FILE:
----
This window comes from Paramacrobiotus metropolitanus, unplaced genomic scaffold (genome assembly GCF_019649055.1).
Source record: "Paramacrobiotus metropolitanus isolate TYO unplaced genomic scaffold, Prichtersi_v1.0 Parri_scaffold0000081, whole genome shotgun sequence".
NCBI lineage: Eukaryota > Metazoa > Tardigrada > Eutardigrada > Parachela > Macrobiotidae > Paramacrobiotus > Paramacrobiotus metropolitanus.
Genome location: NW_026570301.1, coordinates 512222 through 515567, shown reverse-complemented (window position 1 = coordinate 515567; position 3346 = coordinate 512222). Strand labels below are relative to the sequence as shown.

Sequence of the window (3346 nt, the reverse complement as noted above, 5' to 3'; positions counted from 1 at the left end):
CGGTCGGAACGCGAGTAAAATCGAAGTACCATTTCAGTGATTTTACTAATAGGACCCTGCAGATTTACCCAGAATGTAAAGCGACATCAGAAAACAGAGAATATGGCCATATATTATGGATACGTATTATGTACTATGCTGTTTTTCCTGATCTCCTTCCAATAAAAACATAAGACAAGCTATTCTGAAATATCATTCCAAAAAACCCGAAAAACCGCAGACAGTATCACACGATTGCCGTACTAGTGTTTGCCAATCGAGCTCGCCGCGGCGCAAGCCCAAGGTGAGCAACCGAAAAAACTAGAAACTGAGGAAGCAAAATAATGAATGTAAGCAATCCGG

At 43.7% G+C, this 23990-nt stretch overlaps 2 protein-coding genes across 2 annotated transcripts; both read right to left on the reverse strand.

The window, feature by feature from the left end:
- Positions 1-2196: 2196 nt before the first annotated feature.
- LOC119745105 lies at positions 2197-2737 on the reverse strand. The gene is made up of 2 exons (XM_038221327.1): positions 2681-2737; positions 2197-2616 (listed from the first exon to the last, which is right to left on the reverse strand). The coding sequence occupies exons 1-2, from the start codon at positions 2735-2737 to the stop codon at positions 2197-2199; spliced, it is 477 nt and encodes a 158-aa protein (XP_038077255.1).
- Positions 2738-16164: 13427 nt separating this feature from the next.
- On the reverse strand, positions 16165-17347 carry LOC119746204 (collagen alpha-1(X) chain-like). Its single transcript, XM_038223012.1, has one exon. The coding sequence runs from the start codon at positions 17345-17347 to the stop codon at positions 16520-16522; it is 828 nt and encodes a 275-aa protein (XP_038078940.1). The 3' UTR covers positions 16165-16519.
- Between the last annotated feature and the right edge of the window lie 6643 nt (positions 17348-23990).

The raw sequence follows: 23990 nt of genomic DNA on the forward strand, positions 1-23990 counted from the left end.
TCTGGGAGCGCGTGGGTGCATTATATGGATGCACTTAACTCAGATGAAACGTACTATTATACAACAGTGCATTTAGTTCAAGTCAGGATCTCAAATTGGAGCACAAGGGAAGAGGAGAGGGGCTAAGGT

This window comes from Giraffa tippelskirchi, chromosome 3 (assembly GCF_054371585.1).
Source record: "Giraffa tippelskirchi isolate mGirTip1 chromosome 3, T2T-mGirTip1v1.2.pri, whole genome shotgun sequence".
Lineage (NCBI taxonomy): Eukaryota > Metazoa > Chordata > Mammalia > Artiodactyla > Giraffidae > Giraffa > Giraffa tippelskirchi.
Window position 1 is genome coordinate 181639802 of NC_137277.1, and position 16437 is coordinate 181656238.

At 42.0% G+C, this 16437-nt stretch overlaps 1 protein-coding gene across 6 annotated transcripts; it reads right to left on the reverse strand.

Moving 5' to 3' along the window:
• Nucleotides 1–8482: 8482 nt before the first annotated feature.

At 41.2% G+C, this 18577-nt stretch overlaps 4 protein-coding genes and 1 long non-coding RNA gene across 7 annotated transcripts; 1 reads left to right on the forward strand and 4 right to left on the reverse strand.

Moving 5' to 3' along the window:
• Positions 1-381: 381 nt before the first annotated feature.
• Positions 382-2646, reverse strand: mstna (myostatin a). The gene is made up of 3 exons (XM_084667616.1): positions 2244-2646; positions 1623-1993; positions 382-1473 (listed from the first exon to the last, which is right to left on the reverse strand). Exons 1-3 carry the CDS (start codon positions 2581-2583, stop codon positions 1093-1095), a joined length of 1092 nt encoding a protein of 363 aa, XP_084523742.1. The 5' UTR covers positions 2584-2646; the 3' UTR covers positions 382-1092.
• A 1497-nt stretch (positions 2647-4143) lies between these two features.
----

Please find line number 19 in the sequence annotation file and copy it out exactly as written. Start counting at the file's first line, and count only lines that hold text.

Window position 1 is genome coordinate 181639802 of NC_137277.1, and position 16437 is coordinate 181656238.